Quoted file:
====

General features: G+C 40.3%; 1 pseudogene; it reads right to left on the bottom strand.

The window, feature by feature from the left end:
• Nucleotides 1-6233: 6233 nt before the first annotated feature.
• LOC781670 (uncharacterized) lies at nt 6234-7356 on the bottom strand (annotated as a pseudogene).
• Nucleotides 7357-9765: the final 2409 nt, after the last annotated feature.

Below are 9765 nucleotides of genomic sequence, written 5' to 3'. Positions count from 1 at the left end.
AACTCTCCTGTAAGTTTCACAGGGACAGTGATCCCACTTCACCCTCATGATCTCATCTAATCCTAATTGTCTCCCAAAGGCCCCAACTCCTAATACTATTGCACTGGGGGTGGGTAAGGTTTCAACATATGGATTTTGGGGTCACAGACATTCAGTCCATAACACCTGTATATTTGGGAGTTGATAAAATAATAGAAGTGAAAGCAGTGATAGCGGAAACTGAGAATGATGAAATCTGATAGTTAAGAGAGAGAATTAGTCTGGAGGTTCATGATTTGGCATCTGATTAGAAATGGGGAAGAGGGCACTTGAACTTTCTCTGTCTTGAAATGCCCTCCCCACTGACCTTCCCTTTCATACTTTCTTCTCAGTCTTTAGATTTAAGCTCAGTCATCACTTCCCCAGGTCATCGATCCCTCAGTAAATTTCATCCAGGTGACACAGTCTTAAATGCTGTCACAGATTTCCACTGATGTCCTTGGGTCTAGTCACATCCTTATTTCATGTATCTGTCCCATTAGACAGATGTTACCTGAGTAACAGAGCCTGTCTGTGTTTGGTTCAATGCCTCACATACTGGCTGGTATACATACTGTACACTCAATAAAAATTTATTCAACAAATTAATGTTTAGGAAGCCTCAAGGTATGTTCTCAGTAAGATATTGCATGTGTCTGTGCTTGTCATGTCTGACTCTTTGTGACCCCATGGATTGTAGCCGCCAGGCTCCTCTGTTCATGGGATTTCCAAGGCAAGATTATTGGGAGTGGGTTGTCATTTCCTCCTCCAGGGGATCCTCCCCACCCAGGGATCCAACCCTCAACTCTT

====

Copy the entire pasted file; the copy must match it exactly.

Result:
General features: G+C 40.3%; 1 pseudogene; it reads right to left on the bottom strand.

The window, feature by feature from the left end:
• Nucleotides 1-6233: 6233 nt before the first annotated feature.
• LOC781670 (uncharacterized) lies at nt 6234-7356 on the bottom strand (annotated as a pseudogene).
• Nucleotides 7357-9765: the final 2409 nt, after the last annotated feature.

Below are 9765 nucleotides of genomic sequence, written 5' to 3'. Positions count from 1 at the left end.
AACTCTCCTGTAAGTTTCACAGGGACAGTGATCCCACTTCACCCTCATGATCTCATCTAATCCTAATTGTCTCCCAAAGGCCCCAACTCCTAATACTATTGCACTGGGGGTGGGTAAGGTTTCAACATATGGATTTTGGGGTCACAGACATTCAGTCCATAACACCTGTATATTTGGGAGTTGATAAAATAATAGAAGTGAAAGCAGTGATAGCGGAAACTGAGAATGATGAAATCTGATAGTTAAGAGAGAGAATTAGTCTGGAGGTTCATGATTTGGCATCTGATTAGAAATGGGGAAGAGGGCACTTGAACTTTCTCTGTCTTGAAATGCCCTCCCCACTGACCTTCCCTTTCATACTTTCTTCTCAGTCTTTAGATTTAAGCTCAGTCATCACTTCCCCAGGTCATCGATCCCTCAGTAAATTTCATCCAGGTGACACAGTCTTAAATGCTGTCACAGATTTCCACTGATGTCCTTGGGTCTAGTCACATCCTTATTTCATGTATCTGTCCCATTAGACAGATGTTACCTGAGTAACAGAGCCTGTCTGTGTTTGGTTCAATGCCTCACATACTGGCTGGTATACATACTGTACACTCAATAAAAATTTATTCAACAAATTAATGTTTAGGAAGCCTCAAGGTATGTTCTCAGTAAGATATTGCATGTGTCTGTGCTTGTCATGTCTGACTCTTTGTGACCCCATGGATTGTAGCCGCCAGGCTCCTCTGTTCATGGGATTTCCAAGGCAAGATTATTGGGAGTGGGTTGTCATTTCCTCCTCCAGGGGATCCTCCCCACCCAGGGATCCAACCCTCAACTCTT